I looked, and I believe the only other Leo Fong film we've done was Fight to Win--which also starred Cynthia Rothrock, so it sounds like whatever issues Rothrock had were only with the producers and not Fong himself. I think what happens with him is his films are lower down the quality spectrum, so unless they have a name like Rothrock involved, I end up passing them over for Dolph or Seagal films. That in and of itself explains why they would go through the trouble to dig up old Rothrock footage and repurpose it in a movie she's no longer in so they can splash her picture on the cover and call it a "Rothrock film" (and, according to the reviewer on IMDb who told his story of having to get that footage, he said he hurt his back in the process and is still having issues with it). Without Rothrock, I'm probably not covering this, and other people probably aren't watching it.


Finally, we've been using this penultimate paragraph lately to spotlight supporting cast members who make these films what they are, and in that spirit, I felt it was necessary to give some shine to Stack Pierce, who plays White Powder Chan. He's a fantastic character actor who's done everything from B movies to big screen productions to network TV shows. Here he's a great baddie who, under normal circumstances, would be making the film a success, but in this case he's helping to paper over a massive hole in the wall in the form of a ninja woman who obviously isn't Cynthia Rothrock being passed off as her. Even a talent like Pierce can only do so much, and this probably was too much for him to overcome. Here's to you Stack Pierce, you were one of the great ones.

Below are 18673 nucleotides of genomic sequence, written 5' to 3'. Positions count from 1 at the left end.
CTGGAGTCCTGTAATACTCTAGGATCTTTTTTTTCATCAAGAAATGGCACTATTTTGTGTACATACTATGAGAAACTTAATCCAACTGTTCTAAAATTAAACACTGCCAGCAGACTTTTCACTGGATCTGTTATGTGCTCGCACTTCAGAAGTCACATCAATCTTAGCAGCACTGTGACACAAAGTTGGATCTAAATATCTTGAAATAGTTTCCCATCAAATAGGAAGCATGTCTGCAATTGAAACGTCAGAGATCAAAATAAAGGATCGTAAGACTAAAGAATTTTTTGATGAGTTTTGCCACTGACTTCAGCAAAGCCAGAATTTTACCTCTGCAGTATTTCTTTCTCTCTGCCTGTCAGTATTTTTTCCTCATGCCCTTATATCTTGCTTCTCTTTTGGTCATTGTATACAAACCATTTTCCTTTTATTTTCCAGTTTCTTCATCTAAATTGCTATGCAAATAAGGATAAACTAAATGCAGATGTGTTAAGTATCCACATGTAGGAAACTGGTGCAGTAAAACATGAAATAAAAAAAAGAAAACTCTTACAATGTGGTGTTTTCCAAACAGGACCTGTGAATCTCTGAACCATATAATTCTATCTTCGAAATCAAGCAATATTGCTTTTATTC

And with that, let's wrap this up. You can stream this for free on YouTube, and I feel like that's the best way to go. We've seen a variety of bait-and-switches here at the DTVC, but none so audacious or hilarious. This is why we celebrate DTV films, and why you come here to discuss them, for film making quirks like this that you can't find anywhere else in the industry.